not a pretty sight but they taste fantastic
Although this variety looks like being a heavy cropper it does seem prone to blossom end rot. That might be down to the exceptional conditions as the other varieties are doing ok.
Perhaps the most demanding crop at the moment is the celery. Even in the ground it requires plenty of water but in a fish box!
One of the most painful jobs in gardening has to be picking gooseberries. Some varieties are much more prickly than others and the Invicta bush was particularly troublesome this year. I decided with the Hinomaki Reds to remove some of the branches and pick the fruit from the comfort of my garden chair.
This is a much more civilized option than bending over a bush and being scratched and stabbed to bits. They
didn't get pruned last year so I'm hoping it won't do them too much harm. I managed to get 1.7kg from this particular bush and I've left some for the birds. Most of the soft fruit harvest is going straight into the freezer until I can work out what I'm going to do with it all.
A lot of the winter crops are hanging around in pots waiting for a space to plant them out. I managed to squeeze 20 leeks into a large container but I've had to lift some of the potato crop a little before I wanted to in order to get the rest of them into the ground. The Kestrels are averaging about 1.3kg of good spuds per seed after 14/15 weeks.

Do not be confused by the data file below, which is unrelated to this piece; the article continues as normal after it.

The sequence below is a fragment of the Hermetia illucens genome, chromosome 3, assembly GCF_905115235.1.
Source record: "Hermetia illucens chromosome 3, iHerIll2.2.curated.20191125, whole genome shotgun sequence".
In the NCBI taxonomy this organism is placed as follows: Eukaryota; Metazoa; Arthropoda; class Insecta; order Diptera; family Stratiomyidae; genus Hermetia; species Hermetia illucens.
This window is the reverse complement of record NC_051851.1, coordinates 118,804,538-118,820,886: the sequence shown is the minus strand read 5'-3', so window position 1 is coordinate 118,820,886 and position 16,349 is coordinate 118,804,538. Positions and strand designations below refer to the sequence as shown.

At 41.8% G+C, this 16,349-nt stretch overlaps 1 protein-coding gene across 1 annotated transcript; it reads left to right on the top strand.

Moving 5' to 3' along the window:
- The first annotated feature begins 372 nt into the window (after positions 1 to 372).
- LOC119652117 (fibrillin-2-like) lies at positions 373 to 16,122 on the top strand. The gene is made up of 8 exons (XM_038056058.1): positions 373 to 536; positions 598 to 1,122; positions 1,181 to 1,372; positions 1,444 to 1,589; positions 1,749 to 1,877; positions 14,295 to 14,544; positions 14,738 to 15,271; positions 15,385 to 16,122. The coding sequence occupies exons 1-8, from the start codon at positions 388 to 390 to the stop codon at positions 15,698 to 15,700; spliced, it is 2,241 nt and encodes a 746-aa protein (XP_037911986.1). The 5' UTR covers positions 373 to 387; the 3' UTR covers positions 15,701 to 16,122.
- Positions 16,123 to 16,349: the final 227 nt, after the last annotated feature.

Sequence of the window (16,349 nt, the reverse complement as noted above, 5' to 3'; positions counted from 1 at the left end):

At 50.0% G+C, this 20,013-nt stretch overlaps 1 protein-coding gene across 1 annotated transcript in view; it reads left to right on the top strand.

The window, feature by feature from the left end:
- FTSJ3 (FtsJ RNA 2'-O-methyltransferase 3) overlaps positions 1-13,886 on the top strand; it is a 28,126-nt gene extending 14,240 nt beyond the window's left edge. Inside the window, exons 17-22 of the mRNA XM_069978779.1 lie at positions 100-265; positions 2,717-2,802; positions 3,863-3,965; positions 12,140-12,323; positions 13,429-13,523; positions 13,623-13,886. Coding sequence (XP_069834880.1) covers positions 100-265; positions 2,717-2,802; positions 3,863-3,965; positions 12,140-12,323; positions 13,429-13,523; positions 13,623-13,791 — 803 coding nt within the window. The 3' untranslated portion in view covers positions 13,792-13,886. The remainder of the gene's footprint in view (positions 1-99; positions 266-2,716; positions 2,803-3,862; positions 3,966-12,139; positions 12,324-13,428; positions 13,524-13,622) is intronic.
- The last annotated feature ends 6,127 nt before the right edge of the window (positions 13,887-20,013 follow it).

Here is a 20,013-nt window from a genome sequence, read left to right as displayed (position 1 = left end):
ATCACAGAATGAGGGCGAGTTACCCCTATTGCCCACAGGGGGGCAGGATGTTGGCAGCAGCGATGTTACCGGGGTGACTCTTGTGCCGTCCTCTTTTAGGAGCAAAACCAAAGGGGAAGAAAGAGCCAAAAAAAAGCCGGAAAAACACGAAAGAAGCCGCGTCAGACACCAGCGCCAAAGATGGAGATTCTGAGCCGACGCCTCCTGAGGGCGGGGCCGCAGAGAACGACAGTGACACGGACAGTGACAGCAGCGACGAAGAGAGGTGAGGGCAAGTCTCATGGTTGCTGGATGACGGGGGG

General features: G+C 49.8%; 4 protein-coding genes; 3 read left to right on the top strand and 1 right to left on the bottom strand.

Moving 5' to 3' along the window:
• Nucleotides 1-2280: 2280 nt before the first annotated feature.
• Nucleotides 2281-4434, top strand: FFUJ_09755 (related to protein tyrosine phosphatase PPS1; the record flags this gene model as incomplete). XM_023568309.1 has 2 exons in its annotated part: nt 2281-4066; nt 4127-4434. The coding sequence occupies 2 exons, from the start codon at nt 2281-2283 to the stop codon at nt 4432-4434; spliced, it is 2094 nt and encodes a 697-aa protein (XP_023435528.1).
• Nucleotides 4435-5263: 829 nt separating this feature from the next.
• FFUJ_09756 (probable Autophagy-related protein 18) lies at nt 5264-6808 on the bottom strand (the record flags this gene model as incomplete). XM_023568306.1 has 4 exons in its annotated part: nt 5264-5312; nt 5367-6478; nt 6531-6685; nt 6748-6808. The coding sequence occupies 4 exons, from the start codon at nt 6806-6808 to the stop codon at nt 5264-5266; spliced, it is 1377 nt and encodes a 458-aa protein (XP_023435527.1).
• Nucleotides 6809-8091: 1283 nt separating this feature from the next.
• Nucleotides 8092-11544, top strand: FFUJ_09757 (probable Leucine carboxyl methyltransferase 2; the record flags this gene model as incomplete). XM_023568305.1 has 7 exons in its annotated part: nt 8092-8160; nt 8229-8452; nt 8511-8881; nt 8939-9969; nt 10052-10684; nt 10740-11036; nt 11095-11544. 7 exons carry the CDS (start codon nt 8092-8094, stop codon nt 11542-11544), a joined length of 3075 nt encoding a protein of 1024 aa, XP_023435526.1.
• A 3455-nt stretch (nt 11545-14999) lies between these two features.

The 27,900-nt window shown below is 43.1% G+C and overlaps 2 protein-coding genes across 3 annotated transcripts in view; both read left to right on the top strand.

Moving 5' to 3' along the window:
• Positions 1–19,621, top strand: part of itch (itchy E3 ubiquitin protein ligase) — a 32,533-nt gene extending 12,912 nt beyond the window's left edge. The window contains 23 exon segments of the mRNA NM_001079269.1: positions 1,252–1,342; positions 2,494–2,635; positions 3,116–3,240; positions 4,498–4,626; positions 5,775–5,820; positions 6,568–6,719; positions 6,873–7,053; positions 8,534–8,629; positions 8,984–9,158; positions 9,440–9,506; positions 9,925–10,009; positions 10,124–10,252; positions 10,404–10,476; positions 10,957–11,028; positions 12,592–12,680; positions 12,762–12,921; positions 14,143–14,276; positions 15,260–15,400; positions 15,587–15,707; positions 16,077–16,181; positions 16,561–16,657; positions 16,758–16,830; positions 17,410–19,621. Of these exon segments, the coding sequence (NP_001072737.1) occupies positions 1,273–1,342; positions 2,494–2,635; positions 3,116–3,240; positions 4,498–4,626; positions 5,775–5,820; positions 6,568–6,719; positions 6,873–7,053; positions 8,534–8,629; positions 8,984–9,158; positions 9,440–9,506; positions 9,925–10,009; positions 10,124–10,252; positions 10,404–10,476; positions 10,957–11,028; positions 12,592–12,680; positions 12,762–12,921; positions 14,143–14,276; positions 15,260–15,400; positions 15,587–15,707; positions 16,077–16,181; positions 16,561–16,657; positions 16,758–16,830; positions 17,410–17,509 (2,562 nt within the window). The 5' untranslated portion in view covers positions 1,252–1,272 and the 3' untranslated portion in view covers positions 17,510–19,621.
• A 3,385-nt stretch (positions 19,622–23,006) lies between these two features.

So that's it. Things are going pretty much as they should be and I'm complaining about all the watering I have to do. I suppose I could also complain about the sheer amount of produce I'm having to deal with but that really would be a complaint too far.
|leeks in a container|
I've cleared away the first of the peas and broad beans now they've finished and that's given me some space for cabbages and swedes. The heat of the day is likely to stress them a little but I'll try and give them some shade until they get established. One great advantage of sowing in modules/small pots is that things develop a good root system which does enable them to cope better with the shock of transplanting.
My food hedge has squashes as well as climbing beans this year.
This is Uchiki Kuri which started off climbing up some trellis leaning against the hedge then decided to go its own way and wandered off about 2 metres from where it started!
It should be a good year for crops like this as they really don't appreciate the cold and damp. As you can imagine, last year was not the best for squashes so I'm pinning my hopes on the good weather continuing.